One of the most common concerns that people have about remarketing campaigns is hassling customers by following them around the internet. It is an understandable concern, as it usually comes from personal experience. While consumers are becoming more familiar with remarketing ads, they are still often uneasy when they are bombarded with ads minutes after leaving a website. However, remarketing is not the problem; stalker settings in the remarketing campaigns are.
In other words, customers feel uneasy about remarketing ads because the campaigns are not properly set up. For example, the message might be wrong for the customer, or they might see the ad too often. They might also see the ad long after a buying decision is made. The result is still the same: the customer feels followed and often ends up frustrated and annoyed.
You can deal with this issue by getting your remarketing campaign settings right. You can also take it a stage further and convert even more customers. Not only do proper settings stop customers feeling uncomfortable, they also encourage more to buy.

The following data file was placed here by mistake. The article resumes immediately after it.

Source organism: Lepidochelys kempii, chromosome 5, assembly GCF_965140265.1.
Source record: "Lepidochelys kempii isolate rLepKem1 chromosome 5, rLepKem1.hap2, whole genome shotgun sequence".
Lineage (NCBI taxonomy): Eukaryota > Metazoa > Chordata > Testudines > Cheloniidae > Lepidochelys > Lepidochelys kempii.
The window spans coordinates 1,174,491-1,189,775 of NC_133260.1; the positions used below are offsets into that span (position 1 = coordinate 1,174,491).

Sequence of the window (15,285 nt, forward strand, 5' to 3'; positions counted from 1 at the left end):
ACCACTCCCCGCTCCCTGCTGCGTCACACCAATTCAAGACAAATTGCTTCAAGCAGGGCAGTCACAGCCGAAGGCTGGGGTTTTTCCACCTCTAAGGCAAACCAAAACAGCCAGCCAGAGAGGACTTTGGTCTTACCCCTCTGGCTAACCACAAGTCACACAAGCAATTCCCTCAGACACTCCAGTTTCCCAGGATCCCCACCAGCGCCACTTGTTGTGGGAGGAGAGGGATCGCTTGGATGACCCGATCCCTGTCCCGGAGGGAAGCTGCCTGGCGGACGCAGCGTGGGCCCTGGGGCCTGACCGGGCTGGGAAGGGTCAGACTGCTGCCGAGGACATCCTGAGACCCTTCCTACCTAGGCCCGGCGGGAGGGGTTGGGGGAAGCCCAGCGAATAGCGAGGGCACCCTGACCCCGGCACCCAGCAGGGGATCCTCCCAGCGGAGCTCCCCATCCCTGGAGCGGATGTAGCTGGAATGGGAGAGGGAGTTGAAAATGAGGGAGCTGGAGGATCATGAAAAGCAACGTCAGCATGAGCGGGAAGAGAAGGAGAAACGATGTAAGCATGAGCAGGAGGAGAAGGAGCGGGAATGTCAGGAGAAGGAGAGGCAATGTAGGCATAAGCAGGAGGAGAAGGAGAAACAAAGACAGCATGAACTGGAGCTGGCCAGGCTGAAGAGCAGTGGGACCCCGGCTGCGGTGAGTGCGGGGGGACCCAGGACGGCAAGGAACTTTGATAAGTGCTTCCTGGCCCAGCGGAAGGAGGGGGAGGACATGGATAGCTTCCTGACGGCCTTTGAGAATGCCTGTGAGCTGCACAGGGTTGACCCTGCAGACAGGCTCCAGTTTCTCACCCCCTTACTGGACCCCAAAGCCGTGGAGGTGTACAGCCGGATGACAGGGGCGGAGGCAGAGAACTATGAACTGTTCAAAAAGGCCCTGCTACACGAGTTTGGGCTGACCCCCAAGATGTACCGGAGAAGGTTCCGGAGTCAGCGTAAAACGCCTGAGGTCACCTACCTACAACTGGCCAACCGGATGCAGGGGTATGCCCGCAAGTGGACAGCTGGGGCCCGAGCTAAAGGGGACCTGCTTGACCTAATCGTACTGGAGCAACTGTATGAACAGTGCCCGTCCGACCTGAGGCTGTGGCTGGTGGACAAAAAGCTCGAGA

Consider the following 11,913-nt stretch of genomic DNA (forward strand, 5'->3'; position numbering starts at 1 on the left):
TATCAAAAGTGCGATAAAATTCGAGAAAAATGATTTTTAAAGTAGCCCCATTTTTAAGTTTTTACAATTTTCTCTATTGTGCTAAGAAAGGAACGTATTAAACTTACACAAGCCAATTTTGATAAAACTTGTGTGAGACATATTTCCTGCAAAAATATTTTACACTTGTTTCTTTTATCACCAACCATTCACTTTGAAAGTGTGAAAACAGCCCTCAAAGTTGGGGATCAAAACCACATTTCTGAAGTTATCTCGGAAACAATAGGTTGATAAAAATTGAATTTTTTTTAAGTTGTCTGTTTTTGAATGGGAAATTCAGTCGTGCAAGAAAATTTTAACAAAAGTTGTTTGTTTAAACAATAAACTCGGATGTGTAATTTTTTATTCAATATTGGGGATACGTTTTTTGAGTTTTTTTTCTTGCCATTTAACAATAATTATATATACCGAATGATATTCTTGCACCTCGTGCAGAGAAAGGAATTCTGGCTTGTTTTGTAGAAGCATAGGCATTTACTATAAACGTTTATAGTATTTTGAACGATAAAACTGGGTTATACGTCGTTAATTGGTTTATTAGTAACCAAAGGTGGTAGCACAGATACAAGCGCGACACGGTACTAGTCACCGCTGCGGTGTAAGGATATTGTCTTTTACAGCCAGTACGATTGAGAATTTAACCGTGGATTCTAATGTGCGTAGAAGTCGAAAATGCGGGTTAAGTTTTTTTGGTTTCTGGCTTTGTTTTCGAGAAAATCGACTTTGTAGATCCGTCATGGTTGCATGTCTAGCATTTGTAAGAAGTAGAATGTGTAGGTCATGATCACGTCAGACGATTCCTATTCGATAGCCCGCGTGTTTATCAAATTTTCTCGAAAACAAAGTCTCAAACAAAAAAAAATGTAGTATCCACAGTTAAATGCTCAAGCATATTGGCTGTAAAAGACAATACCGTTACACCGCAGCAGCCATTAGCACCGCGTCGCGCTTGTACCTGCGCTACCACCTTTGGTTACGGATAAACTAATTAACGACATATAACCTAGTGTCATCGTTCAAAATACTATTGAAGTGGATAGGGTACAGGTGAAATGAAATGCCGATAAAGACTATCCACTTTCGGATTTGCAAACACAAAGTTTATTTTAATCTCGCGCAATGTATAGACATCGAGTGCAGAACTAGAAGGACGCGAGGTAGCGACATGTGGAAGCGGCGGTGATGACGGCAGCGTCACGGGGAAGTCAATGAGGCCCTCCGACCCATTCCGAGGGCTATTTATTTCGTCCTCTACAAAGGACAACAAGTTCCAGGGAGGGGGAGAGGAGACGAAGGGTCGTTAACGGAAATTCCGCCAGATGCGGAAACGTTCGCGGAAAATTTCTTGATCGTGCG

How to Set Up Your Remarketing Campaigns Properly
To get your remarketing settings right, you have to fully understand your customer and the sales process in your business:
- What stages do your customers go through before they make a buying decision?
- How many of those stages might involve an interaction with your website, and what pages are customers likely to visit at each stage?
- How long does the customer take to make a decision?
- When they get to the decision-making stage, what might prevent them from completing the transaction?
With the answers to these questions you can do three things:
- Properly target your remarketing campaigns
- Tailor the message of ads and landing pages to those audiences
- Show your ads at the correct frequency and for the correct length of time
For example, should people who spent less than 10 to 20 seconds on your website be included in any of your target audiences? You might decide that length of time is not enough of a commitment, so you can omit them. Another example is people who put items in a cart but did not go on to complete the transaction. It might be beneficial to show those people a different message than you’d send to someone who simply browsed your product pages.
You can do all this and more in the settings of your remarketing campaigns. This will ensure you target the right people with the right message. You will achieve the objective, and improve the conversion rates, of your remarketing campaigns.